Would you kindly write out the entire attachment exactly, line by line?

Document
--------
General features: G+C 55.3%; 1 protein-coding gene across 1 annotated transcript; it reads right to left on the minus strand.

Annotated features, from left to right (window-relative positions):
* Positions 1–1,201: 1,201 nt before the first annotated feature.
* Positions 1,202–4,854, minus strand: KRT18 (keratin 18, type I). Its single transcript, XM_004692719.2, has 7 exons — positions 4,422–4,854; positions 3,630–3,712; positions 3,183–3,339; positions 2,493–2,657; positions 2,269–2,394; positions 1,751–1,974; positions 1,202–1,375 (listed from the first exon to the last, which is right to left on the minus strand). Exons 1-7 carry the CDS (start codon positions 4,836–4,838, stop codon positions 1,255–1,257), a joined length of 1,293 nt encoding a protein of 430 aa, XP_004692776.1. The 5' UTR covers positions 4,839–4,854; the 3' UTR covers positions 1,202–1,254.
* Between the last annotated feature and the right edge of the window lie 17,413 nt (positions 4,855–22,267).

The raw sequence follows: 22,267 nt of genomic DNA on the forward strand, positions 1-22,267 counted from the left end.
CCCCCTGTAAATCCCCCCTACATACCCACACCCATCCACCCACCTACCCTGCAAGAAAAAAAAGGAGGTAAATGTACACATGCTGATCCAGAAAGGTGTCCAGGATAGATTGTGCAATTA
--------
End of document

General features: G+C 55.3%; 1 protein-coding gene across 1 annotated transcript; it reads right to left on the minus strand.

Annotated features, from left to right (window-relative positions):
* Positions 1–1,201: 1,201 nt before the first annotated feature.
* Positions 1,202–4,854, minus strand: KRT18 (keratin 18, type I). Its single transcript, XM_004692719.2, has 7 exons — positions 4,422–4,854; positions 3,630–3,712; positions 3,183–3,339; positions 2,493–2,657; positions 2,269–2,394; positions 1,751–1,974; positions 1,202–1,375 (listed from the first exon to the last, which is right to left on the minus strand). Exons 1-7 carry the CDS (start codon positions 4,836–4,838, stop codon positions 1,255–1,257), a joined length of 1,293 nt encoding a protein of 430 aa, XP_004692776.1. The 5' UTR covers positions 4,839–4,854; the 3' UTR covers positions 1,202–1,254.
* Between the last annotated feature and the right edge of the window lie 17,413 nt (positions 4,855–22,267).

The raw sequence follows: 22,267 nt of genomic DNA on the forward strand, positions 1-22,267 counted from the left end.
CCCCCTGTAAATCCCCCCTACATACCCACACCCATCCACCCACCTACCCTGCAAGAAAAAAAAGGAGGTAAATGTACACATGCTGATCCAGAAAGGTGTCCAGGATAGATTGTGCAATTA